Cotton was surprised by the publication of Bayley’s New tale of a tub which he saw for the first time in June 1841 when a copy reached him at Arcot in Tamil Nadu. Cotton’s own version of the tale, A tale of a tiger, with his original drawings, was published in 1842. His characters have a different back story and different comic names and his tiger is a tigress, but the main elements of the narrative are similar. The real, Lamarckian twist in the tail/tale in Cotton’s story comes sometime after the tiger is hobbled and the men escape. One of them hears that ‘about a year of two after, two cubs were killed in the vicinity, having each a most extraordinary entanglement at the root of the tail, about the size and form of an oyster barrel’. Cotton suggests that these cubs might provide the answer to the ‘long disputed question’ of ‘to what extent the effects of external objects on a mother can inform the physical conformation of her unborn offspring’.  Cotton’s twist found visual expression in at least one set of magic lantern slides published later in the nineteenth century which included a final slide depicting several little tigers, each with a tub on its tail.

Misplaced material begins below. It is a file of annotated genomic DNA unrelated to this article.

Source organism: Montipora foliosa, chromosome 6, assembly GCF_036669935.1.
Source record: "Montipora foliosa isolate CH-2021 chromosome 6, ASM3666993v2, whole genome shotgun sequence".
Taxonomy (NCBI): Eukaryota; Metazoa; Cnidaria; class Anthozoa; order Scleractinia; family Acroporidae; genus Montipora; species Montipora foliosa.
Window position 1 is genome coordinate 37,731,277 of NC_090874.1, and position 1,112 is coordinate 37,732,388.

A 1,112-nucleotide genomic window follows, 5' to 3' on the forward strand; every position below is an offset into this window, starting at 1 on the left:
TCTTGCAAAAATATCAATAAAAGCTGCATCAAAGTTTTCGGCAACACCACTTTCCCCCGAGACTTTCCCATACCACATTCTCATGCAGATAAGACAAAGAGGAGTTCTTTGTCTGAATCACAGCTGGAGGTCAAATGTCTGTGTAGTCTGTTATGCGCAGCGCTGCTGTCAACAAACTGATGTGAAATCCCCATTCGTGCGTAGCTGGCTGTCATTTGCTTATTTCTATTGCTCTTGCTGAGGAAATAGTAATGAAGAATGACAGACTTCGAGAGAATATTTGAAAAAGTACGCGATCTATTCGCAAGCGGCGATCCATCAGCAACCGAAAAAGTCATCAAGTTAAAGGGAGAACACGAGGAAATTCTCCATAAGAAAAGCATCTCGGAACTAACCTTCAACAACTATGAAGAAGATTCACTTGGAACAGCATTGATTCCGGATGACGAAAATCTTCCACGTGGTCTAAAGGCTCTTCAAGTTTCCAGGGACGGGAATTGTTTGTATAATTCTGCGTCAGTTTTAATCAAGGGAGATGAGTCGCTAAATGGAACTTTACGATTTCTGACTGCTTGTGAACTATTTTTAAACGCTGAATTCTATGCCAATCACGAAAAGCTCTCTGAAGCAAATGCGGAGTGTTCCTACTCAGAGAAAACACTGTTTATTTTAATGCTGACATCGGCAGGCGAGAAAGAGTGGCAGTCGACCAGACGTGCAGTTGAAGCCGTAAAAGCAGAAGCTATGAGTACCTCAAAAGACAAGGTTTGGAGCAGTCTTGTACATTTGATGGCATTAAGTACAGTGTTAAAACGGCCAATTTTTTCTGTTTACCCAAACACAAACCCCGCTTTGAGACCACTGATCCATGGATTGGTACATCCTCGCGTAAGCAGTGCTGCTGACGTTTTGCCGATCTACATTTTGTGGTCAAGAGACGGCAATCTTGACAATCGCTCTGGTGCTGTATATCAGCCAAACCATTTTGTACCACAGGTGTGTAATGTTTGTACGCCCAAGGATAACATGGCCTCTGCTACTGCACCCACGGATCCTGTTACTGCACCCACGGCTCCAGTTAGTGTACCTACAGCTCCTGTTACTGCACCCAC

For further details, see library catalogue

Watch the animation

About the authors

Head and shoulders photo of woman holding up card to face with conservator's white glove on hand.

Megan Martin

Former Head, Collections & Access

Megan is the former head of Collections & Access at Sydney Living Museums. She has a particular interest in the working of the historical imagination, in teasing out the meanings of objects in museums collections and in crafting the stories that can be recovered/discovered through a close reading of those items of material culture.

Portrait of woman against background of prickly pear foliage.

Holly Schulte

Curator Digital Assets

Holly is the Curator Digital Assets with Sydney Living Museums where she is part of the Collections & Access team.